Silver Line Project

Political Economy of Speed Rail in Kerala

K T Rammohan

The public protest against the Silver Line aka K- Rail, the speed rail project proposed by Kerala’s Left-front government, was intense and widespread. As contractors began erecting concrete poles through the entire length of the state for land acquisition that would have displaced thousands of families in the densely populated state, large numbers of people, including children, came out to the street in a peaceful protest, faced the police action, and courted arrest. This continued for several months. The agitation and the repression it invited were of such a scale that even the Kerala Sasthra Sahithya Parishad, the people’s science organisation closely linked to the ruling CPI(M), was prompted to react. It refrained from joining the agitation but came out with a persuasive pamphlet that pinpointed the adverse ecological and economic implications of the project and put forward a set of viable alternatives to improve the speed and quality of existing transportation without causing displacement in hordes. Alongside, leading writers, academics and social activists submitted a petition to the government praying for jettisoning the project.

Neither the public outcry nor the protest petition deterred the state government which declared that it would go ahead with the project, come what may. It parrot-mouthed the feasibility and desirability claims of speed rail as presented by SYSTRA, the multinational transport engineering consultancy firm which had prepared the project report. Subsequently, however, following the directives of the High Court, and also, fearing a backlash in the then impending by-election in a legislative assembly constituency, the government temporarily stalled the pre-acquisition proceedings. A definitive stop came with the Centre refusing to approve the project proposal which was not backed by a comprehensive social and ecological impact assessment. Simultaneously, the Centre managed a political win by introducing its own speed train, the Vande Bharat express, linking the northern and southern ends of the state as conceived in the Silver Line project but without involving fresh acquisition of land or causing any displacement of people as it ran along the existing tracks.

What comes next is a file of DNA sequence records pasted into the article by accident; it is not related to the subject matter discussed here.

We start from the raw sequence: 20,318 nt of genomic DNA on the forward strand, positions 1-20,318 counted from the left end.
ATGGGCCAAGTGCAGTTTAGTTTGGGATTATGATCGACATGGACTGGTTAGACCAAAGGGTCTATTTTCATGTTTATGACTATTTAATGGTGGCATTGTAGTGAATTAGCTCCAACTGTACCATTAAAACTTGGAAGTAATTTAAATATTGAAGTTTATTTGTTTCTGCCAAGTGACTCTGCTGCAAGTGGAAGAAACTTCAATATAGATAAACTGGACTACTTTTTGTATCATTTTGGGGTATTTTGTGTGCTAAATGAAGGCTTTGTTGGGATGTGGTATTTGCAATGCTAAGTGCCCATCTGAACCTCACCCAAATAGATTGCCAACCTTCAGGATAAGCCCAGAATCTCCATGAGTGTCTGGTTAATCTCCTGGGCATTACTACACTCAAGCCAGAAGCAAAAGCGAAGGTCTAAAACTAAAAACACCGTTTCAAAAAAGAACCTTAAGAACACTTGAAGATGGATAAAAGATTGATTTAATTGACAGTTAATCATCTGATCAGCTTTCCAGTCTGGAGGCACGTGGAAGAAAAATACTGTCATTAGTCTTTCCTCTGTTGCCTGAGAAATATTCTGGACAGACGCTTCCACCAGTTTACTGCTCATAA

Why did the Silver Line proposal invite such enormous public hostility? The threat of displacement was indeed the foremost factor that triggered the agitation. The negative reaction was related to a host of other issues as well. The estimated cost of the project was a whopping Rs 65,000 crore. It was sought to be met through borrowing, both internal and external. The severely cash-strapped and indebted government would have had to pass on the formidable burden to the people as higher taxes. The history of earlier development projects in the state, with their steep escalation of cost and time, deepened the pessimism.